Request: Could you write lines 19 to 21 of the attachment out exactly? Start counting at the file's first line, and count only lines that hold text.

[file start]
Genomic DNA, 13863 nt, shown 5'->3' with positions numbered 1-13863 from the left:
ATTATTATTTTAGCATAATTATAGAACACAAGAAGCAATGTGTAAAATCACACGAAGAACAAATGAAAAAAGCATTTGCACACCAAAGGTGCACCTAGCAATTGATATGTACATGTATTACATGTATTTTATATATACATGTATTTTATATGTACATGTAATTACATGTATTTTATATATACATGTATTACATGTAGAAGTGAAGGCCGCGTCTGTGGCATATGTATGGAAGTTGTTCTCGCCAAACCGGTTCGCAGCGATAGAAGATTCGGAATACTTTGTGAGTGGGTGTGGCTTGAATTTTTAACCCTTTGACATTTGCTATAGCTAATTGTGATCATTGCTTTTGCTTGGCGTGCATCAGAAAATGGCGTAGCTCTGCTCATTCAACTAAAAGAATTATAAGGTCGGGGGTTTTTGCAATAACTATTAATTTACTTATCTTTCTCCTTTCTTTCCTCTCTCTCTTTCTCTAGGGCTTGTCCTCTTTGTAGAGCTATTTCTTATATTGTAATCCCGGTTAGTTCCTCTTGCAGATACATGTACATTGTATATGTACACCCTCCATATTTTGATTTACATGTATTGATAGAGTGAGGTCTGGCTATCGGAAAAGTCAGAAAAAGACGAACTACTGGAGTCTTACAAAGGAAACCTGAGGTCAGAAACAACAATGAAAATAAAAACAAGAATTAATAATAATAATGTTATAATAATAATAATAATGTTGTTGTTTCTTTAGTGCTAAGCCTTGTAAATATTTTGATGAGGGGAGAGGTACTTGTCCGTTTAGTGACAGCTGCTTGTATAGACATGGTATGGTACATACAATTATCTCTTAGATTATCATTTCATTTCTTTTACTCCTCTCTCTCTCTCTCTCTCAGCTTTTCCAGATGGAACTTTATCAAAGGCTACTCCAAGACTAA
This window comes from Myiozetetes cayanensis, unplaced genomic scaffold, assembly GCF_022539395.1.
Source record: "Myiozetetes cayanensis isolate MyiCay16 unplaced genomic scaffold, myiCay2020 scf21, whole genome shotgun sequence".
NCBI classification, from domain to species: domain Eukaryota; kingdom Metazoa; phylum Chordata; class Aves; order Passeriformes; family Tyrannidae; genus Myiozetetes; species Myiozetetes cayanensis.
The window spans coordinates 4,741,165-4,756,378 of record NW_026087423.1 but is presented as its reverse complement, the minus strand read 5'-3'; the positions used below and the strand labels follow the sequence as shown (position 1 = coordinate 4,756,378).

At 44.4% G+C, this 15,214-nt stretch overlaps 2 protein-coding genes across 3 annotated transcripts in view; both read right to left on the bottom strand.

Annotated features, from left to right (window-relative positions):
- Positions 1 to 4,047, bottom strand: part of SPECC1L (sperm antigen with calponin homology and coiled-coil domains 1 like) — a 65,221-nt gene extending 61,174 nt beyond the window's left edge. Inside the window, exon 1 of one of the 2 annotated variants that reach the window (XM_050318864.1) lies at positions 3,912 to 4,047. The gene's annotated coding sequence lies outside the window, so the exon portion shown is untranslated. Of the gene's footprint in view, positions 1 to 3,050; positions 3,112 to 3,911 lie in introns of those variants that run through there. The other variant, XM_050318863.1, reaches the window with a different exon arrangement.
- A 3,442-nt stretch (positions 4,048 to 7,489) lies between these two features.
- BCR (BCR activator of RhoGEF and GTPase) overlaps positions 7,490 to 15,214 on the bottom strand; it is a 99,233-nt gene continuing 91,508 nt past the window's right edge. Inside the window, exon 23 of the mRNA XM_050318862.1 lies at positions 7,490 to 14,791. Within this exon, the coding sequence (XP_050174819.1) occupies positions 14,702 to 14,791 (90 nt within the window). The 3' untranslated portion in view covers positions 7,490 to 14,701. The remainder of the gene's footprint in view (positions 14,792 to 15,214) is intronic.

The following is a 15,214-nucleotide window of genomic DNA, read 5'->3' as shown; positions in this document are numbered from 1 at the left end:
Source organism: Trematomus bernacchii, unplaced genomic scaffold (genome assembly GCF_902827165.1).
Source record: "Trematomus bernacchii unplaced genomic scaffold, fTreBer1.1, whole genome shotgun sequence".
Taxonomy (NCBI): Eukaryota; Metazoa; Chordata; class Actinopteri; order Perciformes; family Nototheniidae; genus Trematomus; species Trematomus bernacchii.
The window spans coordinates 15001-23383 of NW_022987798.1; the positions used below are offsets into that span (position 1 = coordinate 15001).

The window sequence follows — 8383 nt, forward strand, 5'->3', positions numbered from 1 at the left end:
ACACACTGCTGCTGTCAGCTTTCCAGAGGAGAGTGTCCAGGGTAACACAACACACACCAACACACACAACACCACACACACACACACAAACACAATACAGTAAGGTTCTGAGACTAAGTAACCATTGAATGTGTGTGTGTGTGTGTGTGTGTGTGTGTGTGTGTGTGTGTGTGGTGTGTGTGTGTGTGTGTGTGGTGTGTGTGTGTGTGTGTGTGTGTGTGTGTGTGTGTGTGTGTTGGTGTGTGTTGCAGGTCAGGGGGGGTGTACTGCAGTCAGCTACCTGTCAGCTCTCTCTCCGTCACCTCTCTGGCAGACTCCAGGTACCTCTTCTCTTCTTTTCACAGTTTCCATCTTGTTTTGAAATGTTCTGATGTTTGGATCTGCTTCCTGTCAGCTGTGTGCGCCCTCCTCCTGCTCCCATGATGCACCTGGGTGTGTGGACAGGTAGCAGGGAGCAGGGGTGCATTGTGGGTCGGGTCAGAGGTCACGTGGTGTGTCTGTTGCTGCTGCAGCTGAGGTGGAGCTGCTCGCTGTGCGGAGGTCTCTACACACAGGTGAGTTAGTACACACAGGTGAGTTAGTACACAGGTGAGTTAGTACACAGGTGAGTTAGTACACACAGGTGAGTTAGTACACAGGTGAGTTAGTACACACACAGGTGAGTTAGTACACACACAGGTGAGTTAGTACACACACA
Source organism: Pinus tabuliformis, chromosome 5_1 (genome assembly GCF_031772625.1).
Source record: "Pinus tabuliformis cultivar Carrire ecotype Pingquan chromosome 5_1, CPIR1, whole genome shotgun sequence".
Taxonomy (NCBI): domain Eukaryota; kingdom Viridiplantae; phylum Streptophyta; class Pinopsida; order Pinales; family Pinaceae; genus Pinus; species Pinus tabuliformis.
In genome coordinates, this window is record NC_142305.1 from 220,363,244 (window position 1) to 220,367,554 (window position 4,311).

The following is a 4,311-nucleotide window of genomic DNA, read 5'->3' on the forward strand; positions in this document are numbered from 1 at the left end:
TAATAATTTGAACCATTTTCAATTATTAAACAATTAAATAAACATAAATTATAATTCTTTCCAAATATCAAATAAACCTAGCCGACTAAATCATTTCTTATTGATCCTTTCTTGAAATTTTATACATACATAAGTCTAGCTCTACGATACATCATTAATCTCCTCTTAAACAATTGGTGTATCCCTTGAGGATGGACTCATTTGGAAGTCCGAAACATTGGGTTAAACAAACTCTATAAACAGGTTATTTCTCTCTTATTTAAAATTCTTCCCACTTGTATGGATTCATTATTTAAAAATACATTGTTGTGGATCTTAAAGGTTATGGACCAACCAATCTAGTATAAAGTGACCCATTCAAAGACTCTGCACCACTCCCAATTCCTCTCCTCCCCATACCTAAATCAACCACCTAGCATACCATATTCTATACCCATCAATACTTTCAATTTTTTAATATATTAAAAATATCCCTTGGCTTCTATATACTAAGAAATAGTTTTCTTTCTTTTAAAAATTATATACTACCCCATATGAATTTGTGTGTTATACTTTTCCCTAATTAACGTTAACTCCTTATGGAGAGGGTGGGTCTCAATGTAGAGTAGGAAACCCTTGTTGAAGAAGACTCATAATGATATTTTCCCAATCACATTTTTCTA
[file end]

Source organism: Pinus tabuliformis, chromosome 5_1 (genome assembly GCF_031772625.1).
Source record: "Pinus tabuliformis cultivar Carrire ecotype Pingquan chromosome 5_1, CPIR1, whole genome shotgun sequence".
Taxonomy (NCBI): domain Eukaryota; kingdom Viridiplantae; phylum Streptophyta; class Pinopsida; order Pinales; family Pinaceae; genus Pinus; species Pinus tabuliformis.